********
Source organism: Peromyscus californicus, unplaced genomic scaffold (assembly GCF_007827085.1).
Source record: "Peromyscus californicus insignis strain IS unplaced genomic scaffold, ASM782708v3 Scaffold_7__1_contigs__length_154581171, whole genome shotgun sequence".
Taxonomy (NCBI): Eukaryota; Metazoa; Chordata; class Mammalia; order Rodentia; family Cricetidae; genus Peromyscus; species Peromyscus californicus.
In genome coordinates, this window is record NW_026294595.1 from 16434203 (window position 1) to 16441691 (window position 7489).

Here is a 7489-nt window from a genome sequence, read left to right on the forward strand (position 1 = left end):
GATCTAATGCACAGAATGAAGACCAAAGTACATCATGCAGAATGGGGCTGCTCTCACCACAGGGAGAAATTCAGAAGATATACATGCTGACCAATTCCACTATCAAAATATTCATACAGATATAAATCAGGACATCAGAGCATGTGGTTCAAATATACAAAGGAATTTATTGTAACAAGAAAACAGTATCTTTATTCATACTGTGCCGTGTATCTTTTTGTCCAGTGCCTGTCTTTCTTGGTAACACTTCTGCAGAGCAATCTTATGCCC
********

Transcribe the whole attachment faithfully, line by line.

Source organism: Peromyscus californicus, unplaced genomic scaffold (assembly GCF_007827085.1).
Source record: "Peromyscus californicus insignis strain IS unplaced genomic scaffold, ASM782708v3 Scaffold_7__1_contigs__length_154581171, whole genome shotgun sequence".
Taxonomy (NCBI): Eukaryota; Metazoa; Chordata; class Mammalia; order Rodentia; family Cricetidae; genus Peromyscus; species Peromyscus californicus.
In genome coordinates, this window is record NW_026294595.1 from 16434203 (window position 1) to 16441691 (window position 7489).

Here is a 7489-nt window from a genome sequence, read left to right on the forward strand (position 1 = left end):
GATCTAATGCACAGAATGAAGACCAAAGTACATCATGCAGAATGGGGCTGCTCTCACCACAGGGAGAAATTCAGAAGATATACATGCTGACCAATTCCACTATCAAAATATTCATACAGATATAAATCAGGACATCAGAGCATGTGGTTCAAATATACAAAGGAATTTATTGTAACAAGAAAACAGTATCTTTATTCATACTGTGCCGTGTATCTTTTTGTCCAGTGCCTGTCTTTCTTGGTAACACTTCTGCAGAGCAATCTTATGCCC